By Erin Sherbert
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By Rachel Swan
The San Francisco Veterans Affairs Commission has declared war, but the field of battle is not on foreign shores. Rather, the commission is engaged in full-scale combat with one of its own.
Since the Board of Supervisors appointed Navy vet John Caldera to the 15-member commission last year, his fellow commissioners say they spend more time bickering than working on veterans' issues. Things got so bad last month that 11 commissioners approved a letter to the supes asking that Caldera be removed from the commission or, at least, told to play nice.
"Caldera has demonstrated not only a lack of integrity and honesty to his fellow commissioners, but also an inability to engage in mature resolution procedures," the letter reads. "For over two and a half decades this commission has been in existence, and we have never had this kind of problem."
Commission president Wallace Levin says Caldera, who is a volunteer aide to Supervisor Ross Mirkarimi, has hampered planning for the Memorial Day Ceremony, the Veterans Day Parade, and a July health and job fair for homeless vets with his endless demands.
Commissioners claim Caldera is more interested in self-promotion than in working with others. Levin points to a press release Caldera issued when he was selected as one of 80 torchbearers in the Olympic torch relay on April 9. "He mentions himself 12 times in the thing," he says. "You wouldn't know the Olympics will be in China from reading it."
Things got heated in January when the commission voted down Caldera's proposal to hang 4,000 computer disks from trees in Civic Center Plaza to honor soldiers who have died in Iraq and Afghanistan. A miffed Caldera turned whistleblower and demanded the commission hand over its financial records, continuing to ask for them even after it was gently explained to him that it manages no funds. Levin says until recently he used his own money to mail meeting information to the commissioners: "I've probably spent thousands over the years."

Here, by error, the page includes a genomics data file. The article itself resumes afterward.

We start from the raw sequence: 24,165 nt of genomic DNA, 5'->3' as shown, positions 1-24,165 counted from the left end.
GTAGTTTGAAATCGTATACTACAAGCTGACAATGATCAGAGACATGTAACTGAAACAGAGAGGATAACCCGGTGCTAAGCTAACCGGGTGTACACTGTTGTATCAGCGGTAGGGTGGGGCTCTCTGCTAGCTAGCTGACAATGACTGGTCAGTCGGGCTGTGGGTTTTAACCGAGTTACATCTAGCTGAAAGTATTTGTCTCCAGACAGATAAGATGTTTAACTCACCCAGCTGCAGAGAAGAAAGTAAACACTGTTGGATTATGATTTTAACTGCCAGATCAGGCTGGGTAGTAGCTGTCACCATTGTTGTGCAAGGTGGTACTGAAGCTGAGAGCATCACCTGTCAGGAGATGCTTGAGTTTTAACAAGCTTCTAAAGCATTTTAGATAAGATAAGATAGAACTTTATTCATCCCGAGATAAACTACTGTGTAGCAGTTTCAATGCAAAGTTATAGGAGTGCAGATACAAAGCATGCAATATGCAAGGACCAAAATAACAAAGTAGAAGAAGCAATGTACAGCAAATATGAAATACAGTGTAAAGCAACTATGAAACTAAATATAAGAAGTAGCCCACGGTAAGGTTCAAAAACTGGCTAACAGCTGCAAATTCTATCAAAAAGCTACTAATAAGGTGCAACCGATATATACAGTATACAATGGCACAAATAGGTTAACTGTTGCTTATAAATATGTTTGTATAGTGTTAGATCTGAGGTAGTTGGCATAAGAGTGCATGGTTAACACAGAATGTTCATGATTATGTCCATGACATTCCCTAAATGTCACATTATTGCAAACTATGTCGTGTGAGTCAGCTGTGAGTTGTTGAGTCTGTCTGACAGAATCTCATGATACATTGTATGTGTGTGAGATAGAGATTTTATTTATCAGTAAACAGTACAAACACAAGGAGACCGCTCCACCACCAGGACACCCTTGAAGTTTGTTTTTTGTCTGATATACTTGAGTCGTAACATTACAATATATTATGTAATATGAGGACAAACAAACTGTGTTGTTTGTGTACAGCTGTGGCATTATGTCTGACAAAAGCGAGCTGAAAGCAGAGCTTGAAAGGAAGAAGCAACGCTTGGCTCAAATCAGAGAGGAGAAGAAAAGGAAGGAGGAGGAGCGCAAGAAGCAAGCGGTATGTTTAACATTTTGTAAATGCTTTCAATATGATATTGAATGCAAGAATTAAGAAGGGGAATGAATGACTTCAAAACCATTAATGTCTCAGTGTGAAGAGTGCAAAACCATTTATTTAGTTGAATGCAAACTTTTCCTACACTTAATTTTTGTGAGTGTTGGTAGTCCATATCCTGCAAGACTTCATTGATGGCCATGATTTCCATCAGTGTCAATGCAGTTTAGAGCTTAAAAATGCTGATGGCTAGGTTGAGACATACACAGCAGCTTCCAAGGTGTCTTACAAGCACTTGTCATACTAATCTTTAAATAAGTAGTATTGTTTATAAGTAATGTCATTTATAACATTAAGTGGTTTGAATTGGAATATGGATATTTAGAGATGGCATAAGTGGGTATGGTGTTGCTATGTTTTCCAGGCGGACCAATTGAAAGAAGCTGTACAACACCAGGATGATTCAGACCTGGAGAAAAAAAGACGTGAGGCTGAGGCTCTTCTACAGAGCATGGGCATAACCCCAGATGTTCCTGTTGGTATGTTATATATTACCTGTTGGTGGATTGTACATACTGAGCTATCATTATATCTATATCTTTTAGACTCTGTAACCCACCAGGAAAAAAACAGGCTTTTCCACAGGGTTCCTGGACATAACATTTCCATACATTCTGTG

Then commissioners discovered Caldera had quietly gone to Board of Supervisors president Aaron Peskin to complain about poor meeting attendance and to insist the commission be reduced from 15 members to 11. Peskin initially agreed to write an ordinance, but later refused to submit it after learning of the personality conflicts.
Levin admits attendance could be better, but says the commission's members range widely in age, including vets from Vietnam, Korea and World War II, some of whom have won the Purple Heart and other medals of valor. "Life happens to these people," says Levin, who claims that in his 25 years on the commission he has missed only five meetings. "After all, we're not the Police Commission; we meet once a month and make some recommendations. But we've always had a quorum."
Despite the diversity of the commission, which includes one transgender member, Caldera calls his colleagues a network of "good old boys" and "good old girls" who resent him because he's different. "They're out of touch with what's going on, out of touch with the needs of veterans," the 43-year-old says. "The problem is they see me as someone who is different from them, I'm the only openly gay commissioner and I'm Latino and I'm young."
If the torchbearer intends to sit on the commission for the rest of his four-year term, you'd hope he would learn that a scorched-earth strategy just burns everybody.